The historic Chelsea home where playwright Oscar Wilde penned some of his most famous works has been re-listed by Historic England to reflect its rich LGBT+ history.
The property at 34 Tite Road was made a Grade II listed building in the 1950s, and is where Wilde wrote some of his best known works including The Picture of Dorian Gray, An Ideal Husband and The Importance of Being Earnest.
The Irishman lived there with his wife Constance and two children for 11 years until his trial for ‘gross indecency’ - homosexuality - in 1895.
It is one of just six properties in the country, and the only one in the capital, which is being relisted by Historic England to recognise, record and celebrate England’s queer history.
The announcement was made on Friday (September 23), and is the result of Historic England’s ground-breaking research project Pride of Place.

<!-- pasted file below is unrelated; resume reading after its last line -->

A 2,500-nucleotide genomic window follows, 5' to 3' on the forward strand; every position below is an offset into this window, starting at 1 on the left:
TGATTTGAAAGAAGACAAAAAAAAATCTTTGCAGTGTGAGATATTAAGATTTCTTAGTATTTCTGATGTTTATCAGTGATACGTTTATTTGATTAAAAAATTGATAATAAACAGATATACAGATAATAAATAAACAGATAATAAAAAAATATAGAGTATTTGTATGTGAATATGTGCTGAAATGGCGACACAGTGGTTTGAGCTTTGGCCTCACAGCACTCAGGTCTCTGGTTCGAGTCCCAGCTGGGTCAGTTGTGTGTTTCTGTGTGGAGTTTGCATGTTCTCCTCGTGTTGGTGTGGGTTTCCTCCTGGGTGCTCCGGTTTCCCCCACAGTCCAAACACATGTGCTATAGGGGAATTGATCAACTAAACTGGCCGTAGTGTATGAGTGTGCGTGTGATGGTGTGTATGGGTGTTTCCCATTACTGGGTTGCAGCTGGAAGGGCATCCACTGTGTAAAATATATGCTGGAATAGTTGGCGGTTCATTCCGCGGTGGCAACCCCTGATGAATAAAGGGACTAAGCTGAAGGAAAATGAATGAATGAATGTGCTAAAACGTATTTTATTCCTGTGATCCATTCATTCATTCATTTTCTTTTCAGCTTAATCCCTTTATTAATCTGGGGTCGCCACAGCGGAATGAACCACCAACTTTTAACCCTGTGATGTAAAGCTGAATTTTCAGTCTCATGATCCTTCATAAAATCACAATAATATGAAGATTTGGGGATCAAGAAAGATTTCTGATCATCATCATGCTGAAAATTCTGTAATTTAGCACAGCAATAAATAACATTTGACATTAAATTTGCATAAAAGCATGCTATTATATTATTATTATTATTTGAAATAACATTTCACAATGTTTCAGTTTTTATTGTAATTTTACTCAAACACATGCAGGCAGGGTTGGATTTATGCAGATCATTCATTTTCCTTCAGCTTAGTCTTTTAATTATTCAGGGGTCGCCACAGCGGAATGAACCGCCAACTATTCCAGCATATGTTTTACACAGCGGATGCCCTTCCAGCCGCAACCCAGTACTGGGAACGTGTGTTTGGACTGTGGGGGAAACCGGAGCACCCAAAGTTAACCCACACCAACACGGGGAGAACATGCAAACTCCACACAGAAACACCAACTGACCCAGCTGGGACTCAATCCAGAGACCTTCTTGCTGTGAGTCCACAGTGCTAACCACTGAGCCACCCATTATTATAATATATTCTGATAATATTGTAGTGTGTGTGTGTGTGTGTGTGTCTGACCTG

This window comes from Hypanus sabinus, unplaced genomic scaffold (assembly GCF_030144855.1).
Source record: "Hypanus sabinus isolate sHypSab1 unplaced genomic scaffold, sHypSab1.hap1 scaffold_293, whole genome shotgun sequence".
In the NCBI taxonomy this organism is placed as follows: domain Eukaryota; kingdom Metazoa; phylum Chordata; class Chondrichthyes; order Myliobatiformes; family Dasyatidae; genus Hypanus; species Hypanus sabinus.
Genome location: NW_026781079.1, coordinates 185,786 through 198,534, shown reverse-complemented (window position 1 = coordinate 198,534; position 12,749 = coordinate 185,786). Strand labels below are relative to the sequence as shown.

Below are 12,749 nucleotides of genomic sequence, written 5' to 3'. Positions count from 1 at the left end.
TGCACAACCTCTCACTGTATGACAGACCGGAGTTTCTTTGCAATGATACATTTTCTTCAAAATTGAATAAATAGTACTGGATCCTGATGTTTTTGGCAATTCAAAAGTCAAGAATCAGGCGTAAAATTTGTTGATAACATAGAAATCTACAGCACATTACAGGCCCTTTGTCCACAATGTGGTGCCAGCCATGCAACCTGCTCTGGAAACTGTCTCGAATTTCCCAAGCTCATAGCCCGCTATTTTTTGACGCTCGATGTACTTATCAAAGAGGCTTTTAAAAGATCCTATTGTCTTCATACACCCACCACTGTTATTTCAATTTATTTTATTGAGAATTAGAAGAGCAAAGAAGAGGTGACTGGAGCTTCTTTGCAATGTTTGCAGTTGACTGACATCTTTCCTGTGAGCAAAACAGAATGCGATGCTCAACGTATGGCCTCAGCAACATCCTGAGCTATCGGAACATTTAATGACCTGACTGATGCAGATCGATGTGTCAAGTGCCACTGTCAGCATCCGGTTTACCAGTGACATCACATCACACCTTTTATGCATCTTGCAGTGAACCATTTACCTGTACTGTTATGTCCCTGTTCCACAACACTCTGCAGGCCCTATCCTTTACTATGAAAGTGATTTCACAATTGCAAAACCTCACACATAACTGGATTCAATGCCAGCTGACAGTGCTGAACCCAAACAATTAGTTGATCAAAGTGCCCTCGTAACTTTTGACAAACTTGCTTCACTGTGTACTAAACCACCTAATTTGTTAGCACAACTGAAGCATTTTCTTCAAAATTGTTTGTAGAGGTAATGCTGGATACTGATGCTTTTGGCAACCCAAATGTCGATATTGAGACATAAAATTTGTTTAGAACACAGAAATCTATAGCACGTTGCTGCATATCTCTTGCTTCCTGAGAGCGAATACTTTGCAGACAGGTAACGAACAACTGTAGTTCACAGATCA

It is part of a major initiative to improve understanding and recognition of England’s diverse heritage, tackling under-recognition of the major influences and contributions of communities including LGBT+, Black and Minority Ethnic Groups, disabled people and women in building the nation we live in.
'We must recognise all important influences'
Historic England chief executive Duncan Wilson said: “Our Pride of Place project is one step on the road to better understanding just what a diverse nation we are, and have been for many centuries.
“At a time when historic LGBT+ venues are under particular threat, this is an important step. The impact of the historic environment on England’s culture must not be underestimated, and we must recognise all important influences.”
Wilde’s home was put up for sale in 2013 with an asking price of £1.15 million. He wrote his classics from the property’s library, which now forms part of a bedroom.
In the late 19th century the area was home to London’s bohemian quarter. Popular with painters and poets, famous neighbours on Tite Street would have once included artists John Singer Sargent and James McNeill Whistler.
Wilde moved into the property with his wife in 1884 and left after his fall from grace and imprisonment in 1895 when the Marquis of Queensberry accused the famous playwright of homosexuality due to his affair with her son Lord Douglas.
He was released in 1897 and died three years later.
The project comes in the run-up to the partial decriminalisation of homosexuality in 1967.